BUCKTOWN — After hearing a woman scream in distress and watching a man flee, a worker hired to hang fliers on doorknobs touting a sandwich shop's "freaky fast delivery" did something freakishly fast himself: run.
"I figured she was screaming as a result of him doing something to her," Abraham Lindsey, 18, said.
Lindsey left the porch in the 1800 block of North Winnebago Avenue in Bucktown that he was standing on with a stack of fliers and chased after the man.
After the man took a stumble, Lindsey was able to jump on him and tackle him to the ground.
Though it took only "two or three minutes" until Shakespeare District Police arrived, by Lindsey's estimate, "it felt much longer" as he struggled to keep the man pinned down.
"He was trying to choke me out, to fight," Lindsey said.
It turned out that the man, Theron Gilmore, 48, had snatched the woman's iPhone out of her hand, prompting the screams, police said.
Gilmore, of the 1700 block of North Mason Avenue, was charged with one count of robbery in the incident. A convicted felon, Gilmore has 20 arrests, primarily for motor vehicle theft, according Officer Jose Estrada, a Chicago Police Department spokesman.
Lindsey said when the incident occurred, about 12:15 p.m. April 28, it was his second day on the job at Jimmy John's.
He escaped with minor cuts and bruises — and accolades.
On Saturday, Lindsey received a certificate of appreciation from the Chicago Police Department.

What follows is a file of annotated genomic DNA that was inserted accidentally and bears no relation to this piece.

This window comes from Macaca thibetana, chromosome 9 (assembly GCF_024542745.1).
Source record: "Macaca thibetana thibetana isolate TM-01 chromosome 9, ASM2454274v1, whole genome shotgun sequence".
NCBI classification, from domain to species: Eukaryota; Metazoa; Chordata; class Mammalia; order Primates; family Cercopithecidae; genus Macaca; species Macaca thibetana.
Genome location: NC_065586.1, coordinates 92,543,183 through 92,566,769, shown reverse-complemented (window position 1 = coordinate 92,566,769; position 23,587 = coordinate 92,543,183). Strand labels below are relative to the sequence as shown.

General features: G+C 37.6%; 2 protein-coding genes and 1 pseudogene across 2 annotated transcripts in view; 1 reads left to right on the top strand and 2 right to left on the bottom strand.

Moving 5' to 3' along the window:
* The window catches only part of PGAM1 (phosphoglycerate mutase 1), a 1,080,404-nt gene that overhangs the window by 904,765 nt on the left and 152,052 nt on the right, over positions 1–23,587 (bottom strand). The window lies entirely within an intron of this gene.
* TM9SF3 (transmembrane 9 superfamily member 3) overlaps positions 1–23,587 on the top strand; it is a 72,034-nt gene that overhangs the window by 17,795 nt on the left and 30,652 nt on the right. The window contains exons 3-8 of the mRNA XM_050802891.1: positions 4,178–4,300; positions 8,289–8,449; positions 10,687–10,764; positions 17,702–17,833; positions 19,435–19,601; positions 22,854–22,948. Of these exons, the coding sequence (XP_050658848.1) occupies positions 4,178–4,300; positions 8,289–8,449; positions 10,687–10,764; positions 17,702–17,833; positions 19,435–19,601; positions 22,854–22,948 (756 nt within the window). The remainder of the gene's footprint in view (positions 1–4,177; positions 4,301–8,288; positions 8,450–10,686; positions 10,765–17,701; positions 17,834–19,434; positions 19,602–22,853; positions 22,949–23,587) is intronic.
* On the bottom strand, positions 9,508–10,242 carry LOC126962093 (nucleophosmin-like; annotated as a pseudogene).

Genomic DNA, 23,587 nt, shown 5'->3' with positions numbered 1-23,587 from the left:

Shakespeare District Sgt. Gerald Breimon stopped by Jimmy John's at 1557 N. Milwaukee Ave. to present a certificate of appreciation to Lindsey.
"Due to the heroic actions of of Abraham Lindsey, a convicted felon was charged with robbery and removed from the streets," the certificate read.
In addition to praise from authorities, Ald. Scott Waguespack (32nd) presented Lindsey with a letter of commendation.
Steve Jensen, president of the Bucktown Community Organization, gave Lindsey a Social Act of Courage Award from the neighborhood group, as well as a $100 Visa gift card.
After the short ceremony, Waguespack said, "For [Lindsey] to step up the way he did, it was fantastic."
Waguespack lauded the sandwich chain for having the type of employees that "believe in community."
Jensen added: "We appreciate when citizens get involved. His actions set an example for others. We are proud to have men like Abraham participating in the community and helping out fellow human beings."
Born in Chicago, but having lived in many places before arriving at Mercy Home, which serves as a safe haven for youths from broken homes, Lindsey is working to obtain his GED.
Lindsey said he plans to study political science at a university with a goal of being a professor.
Lindsey counts weightlifting as a hobby and history, reading and writing among his favorite areas of study. His favorite book, he said, is Aldous Huxley's dystopian novel, "Brave New World."
Scott Bielaski, operator of the Wicker Park Jimmy John's franchise where Abraham works, has been volunteering at Mercy Home for about three years.
Bielaski teaches job interviewing skills to youths and began hiring Mercy Home boys to work at his store about a year ago.
Lindsey and another Mercy Home youth pass out fliers a few days each month for the sandwich shop and help with janitorial work, while another group home resident is currently in training to be a sandwich maker, Bielaski said.
Bielaski described Lindsey as "a very passionate kid, hard working, straight-laced."
"I knew I would hire him after talking with him for a few minutes. He's an all-around good kid," he said.